Offline trobbins

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Re: Using a current transformer as an oscilloscope probe
« Reply #8 on: November 28, 2019, 01:25:33 am »
Non-linearity would likely be reduced if you use a burdon resistor to load the secondary.  Even a 50 ohm load from a scope may improve your low end linearity.  But obviously your scope has to manage a lower FS signal level, and you aren't really interested in low-end linearity.

As an aside, LEM have a variety of small active CTs with very wide frequency range, and the smaller ones such as LTS6NP are quite cheap as they are used for smps - they are linear across a wide range, and can be used with soundcard inputs as well to look at much wider SNR than a scope can provide - obviously more hassle to set up as they require powering.
 

Offline nctnico

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Re: Using a current transformer as an oscilloscope probe
« Reply #9 on: November 28, 2019, 09:28:27 am »
Non-linearity would likely be reduced if you use a burdon resistor to load the secondary.  Even a 50 ohm load from a scope may improve your low end linearity.  But obviously your scope has to manage a lower FS signal level, and you aren't really interested in low-end linearity.
Correct. With the right loading resistor a current transformer can have a very flat frequency response. A CT for use in switching power supplies can be flat between 10kHz and >5MHz. I have used these in the past as a cheap way to measure the AC ripple in switching power supplies.
There are small lies, big lies and then there is what is on the screen of your oscilloscope.
 

Offline joeqsmith

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How electrically robust is your meter?? https://www.youtube.com/channel/UCsK99WXk9VhcghnAauTBsbg
 
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Offline capt bullshot

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Re: Using a current transformer as an oscilloscope probe
« Reply #11 on: November 28, 2019, 05:05:11 pm »
I would hook the transformer secondaries directly to the scope inputs; no shunt or other load would be added.  The 8Ω loads and associated transformer would be mounted onto a small piece of wood and permanently paired to each other.

This is solely to see the shape of the waveform, I have nice bench meters across the loads to tell me what the voltage is.  I do not need any amplitude accuracy from the scope.  Just need to see that 400Hz sine wave, and see when it flattens out.


You can't leave the secondary open (the scope input is equivalent to open here), that'd just result in a spiky waveform that has nothing in common with the primary waveform and might damage the scope due to high voltage spikes.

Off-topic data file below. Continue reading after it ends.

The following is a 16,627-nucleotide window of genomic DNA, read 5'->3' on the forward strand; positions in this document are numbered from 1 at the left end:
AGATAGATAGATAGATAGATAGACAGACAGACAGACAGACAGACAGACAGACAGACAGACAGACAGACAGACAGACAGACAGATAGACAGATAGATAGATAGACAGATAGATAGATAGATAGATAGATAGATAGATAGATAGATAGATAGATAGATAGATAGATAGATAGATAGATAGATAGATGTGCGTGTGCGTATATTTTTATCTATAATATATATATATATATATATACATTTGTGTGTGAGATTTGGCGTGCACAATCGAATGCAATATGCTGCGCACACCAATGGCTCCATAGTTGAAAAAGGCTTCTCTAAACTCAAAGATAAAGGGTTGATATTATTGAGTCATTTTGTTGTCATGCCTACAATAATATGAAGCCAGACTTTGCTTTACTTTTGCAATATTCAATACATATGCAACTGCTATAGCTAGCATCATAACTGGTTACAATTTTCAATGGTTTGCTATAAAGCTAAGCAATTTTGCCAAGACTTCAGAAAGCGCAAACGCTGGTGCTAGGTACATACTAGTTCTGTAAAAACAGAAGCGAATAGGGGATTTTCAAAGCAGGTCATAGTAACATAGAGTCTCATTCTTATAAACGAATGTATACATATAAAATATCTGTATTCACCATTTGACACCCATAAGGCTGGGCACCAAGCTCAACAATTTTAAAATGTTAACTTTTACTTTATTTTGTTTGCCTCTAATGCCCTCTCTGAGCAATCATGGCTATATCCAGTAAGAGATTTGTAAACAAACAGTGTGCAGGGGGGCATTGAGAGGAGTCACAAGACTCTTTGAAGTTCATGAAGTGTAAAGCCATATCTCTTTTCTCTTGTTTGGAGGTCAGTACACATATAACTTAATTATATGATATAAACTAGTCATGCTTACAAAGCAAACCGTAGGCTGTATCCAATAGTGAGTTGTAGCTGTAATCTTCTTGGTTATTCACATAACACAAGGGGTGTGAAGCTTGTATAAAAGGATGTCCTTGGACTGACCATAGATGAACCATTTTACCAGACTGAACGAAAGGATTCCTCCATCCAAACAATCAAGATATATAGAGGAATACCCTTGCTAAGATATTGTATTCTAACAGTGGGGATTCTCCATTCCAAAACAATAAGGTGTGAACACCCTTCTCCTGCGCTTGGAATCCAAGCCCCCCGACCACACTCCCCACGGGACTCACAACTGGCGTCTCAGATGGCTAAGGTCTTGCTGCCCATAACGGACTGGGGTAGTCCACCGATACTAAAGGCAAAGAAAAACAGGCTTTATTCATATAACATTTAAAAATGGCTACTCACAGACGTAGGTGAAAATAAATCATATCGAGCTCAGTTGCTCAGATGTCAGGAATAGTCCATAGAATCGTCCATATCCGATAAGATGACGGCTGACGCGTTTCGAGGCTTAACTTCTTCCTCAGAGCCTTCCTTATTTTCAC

Calculate a load resistor according to the specified load (the VA rating), connect it across the secondary and bring the voltage across the resistor to the scope input. That'll work nicely. For a ballpark value, 1R load for the AL-500 should work.
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Offline David Hess

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Re: Using a current transformer as an oscilloscope probe
« Reply #12 on: December 03, 2019, 02:00:02 am »
I would hook the transformer secondaries directly to the scope inputs; no shunt or other load would be added.  The 8Ω loads and associated transformer would be mounted onto a small piece of wood and permanently paired to each other.

This is solely to see the shape of the waveform, I have nice bench meters across the loads to tell me what the voltage is.  I do not need any amplitude accuracy from the scope.  Just need to see that 400Hz sine wave, and see when it flattens out.

You can't leave the secondary open (the scope input is equivalent to open here), that'd just result in a spiky waveform that has nothing in common with the primary waveform and might damage the scope due to high voltage spikes.
Calculate a load resistor according to the specified load (the VA rating), connect it across the secondary and bring the voltage across the resistor to the scope input. That'll work nicely. For a ballpark value, 1R load for the AL-500 should work.

If you had not said it I would have.   The maximum volt-time product before saturation means that a higher secondary voltage due to high load resistance produces a high pass response and of course saturation makes the response very non-linear.

For higher performance applications, an amplifier with zero input resistance can be used to extend the low frequency response.  See the old Tektronix Type 134 for an example of this.  With some cleverness the low frequency response can be further extended by using a negative input resistance to remove the effects of the transformer's winding resistance.

Some current transformers could be derated to operate directly into a 50 ohm oscilloscope input.